Health Legacy Foundations Address Social Causes of Poor Health Outcomes

December 6, 2017; Crain’s Detroit Business

Health legacy foundations—also known as health conversion foundations—are created when a nonprofit hospital gets acquired by, merges with, or otherwise converts into a for-profit entity. Because you can’t legally profit from the sale of a nonprofit, federal law requires that the proceeds from that sale then be placed into a nonprofit foundation. These sales tend to be rather large—some in the billion-dollar range—and, as NPQ has previously reported, the number of these foundations is on the rise. Recent data indicate the assets held by health legacy foundations are estimated at around $27.5 billion, and they award around $1.3 billion in grants each year. Moreover, these foundations have taken on a role similar to community foundations, in that they focus on a small geographic region and some even manage donor-advised funds.

While some legacy health foundations continue to fund work at their affiliated hospitals, many are expanding their efforts to have a larger impact on the communities they serve and beyond. For instance, Children’s Hospital of Michigan Foundation has decided it wants to be the “state’s top advocate for children.” To them, this means moving to include work in injury prevention, abuse and neglect, and nutritional wellness.

President and CEO Lawrence Burns explains the shift in strategy: “We still consider Children’s a major partner and always will. However, since we are no longer a hospital foundation, we won’t be as disease-focused.” He goes on to indicate their new focus is on “trying to keep children healthy and out of the hospital vs. a hospital-based foundation that is primarily dealing with kids in the hospital.”

Others are targeting root cause issues such as social determinants of health, a topic widely covered in Nonprofit Quarterly. For instance, the New York State Health Foundation, with assets around $270 million, has indicated an interest in obesity prevention. David Sandman, president and CEO of the New York State Health Foundation, says, “This work has evolved over the 10 years we’ve been around. Today, much of our work is prevention-focused. We’re focusing on creating healthy food access and opportunities for physical activity. We hope to change behaviors, which can decrease obesity and make people healthier.”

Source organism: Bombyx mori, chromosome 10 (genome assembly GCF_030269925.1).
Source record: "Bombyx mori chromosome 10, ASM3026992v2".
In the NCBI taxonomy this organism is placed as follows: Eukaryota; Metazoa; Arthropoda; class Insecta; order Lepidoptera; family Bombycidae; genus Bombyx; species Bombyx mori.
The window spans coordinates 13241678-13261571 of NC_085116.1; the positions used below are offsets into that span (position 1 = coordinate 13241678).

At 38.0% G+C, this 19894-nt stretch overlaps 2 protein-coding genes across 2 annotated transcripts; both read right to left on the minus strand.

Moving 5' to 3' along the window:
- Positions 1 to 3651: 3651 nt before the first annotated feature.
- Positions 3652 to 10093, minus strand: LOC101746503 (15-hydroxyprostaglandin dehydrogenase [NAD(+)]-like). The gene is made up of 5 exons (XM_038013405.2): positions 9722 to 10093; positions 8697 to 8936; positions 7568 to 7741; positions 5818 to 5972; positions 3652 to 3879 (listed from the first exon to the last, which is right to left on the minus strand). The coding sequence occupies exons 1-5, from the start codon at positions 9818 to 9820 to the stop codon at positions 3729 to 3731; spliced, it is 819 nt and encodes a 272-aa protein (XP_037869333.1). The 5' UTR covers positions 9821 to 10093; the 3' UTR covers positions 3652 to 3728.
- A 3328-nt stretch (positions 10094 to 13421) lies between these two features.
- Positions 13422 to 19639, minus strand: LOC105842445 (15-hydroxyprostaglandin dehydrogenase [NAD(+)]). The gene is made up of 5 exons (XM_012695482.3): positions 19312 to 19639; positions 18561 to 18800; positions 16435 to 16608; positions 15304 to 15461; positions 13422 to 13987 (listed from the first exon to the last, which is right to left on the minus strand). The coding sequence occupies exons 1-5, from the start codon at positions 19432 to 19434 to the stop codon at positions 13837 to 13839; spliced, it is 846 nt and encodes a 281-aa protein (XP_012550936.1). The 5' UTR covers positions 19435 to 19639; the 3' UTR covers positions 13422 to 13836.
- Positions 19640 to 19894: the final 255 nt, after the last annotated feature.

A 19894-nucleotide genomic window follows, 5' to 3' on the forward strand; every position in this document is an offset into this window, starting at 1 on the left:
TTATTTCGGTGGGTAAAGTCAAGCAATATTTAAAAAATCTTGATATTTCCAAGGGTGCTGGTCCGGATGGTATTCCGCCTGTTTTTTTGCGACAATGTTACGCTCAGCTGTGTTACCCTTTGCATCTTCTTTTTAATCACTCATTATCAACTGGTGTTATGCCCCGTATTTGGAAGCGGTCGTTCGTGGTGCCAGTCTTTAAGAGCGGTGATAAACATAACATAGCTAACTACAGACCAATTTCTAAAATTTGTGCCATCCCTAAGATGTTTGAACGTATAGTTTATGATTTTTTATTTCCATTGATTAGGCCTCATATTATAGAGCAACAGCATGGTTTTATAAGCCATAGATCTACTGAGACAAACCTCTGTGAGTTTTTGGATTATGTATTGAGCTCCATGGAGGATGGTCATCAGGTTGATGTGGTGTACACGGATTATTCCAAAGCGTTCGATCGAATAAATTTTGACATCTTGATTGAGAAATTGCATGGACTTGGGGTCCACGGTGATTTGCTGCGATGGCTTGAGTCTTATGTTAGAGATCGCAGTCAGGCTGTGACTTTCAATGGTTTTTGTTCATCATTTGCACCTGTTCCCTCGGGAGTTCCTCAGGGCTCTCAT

The Birmingham Foundation, a health-based legacy foundation, used a portion of its funds to invest in a housing project, then reinvested the proceeds in other community programs such as youth programs and those assisting senior citizens. The result has been overall economic improvement in a once-blighted community, which has had downstream impacts on the health of its people.

The California Endowment (TCE), formed from the conversion of the previously nonprofit California Blue Cross Blue Shield and WellPoint Health Networks into a for-profit health insurer two decades ago, is the nation’s largest health legacy foundation, with $3.6 billion in assets. TCE has engaged in an ambitious 10-year, $1 billion effort to address the social and economic factors that result in poor health outcomes in 14 California communities. A report on progress and continuing challenges after five years is available here.

With the changing landscape of healthcare, particularly the uncertainty surrounding the future of the Affordable Care Act, health legacy foundations have an important role to play. This is not an argument for or against nonprofit hospitals, which is another debate covered by NPQ in much detail. Rather, for those hospitals and health insurers that have already converted, legacy foundations can help fund important community programs and provide a new source of funding at the local level to address upstream factors that impact health. Furthermore, we have already seen with the latest iterations of the Senate and House tax reform bills not only a potential decrease of funding for nonprofits overall, but also the possible removal of the individual mandate, meaning more individuals will lack insurance coverage and will depend on nonprofit organizations to assist with access to care. Lastly, organizations with strong local ties may be able to have a greater impact on the health behaviors of their community and can effectively implement change with the appropriate funding.—Sheela Nimishakavi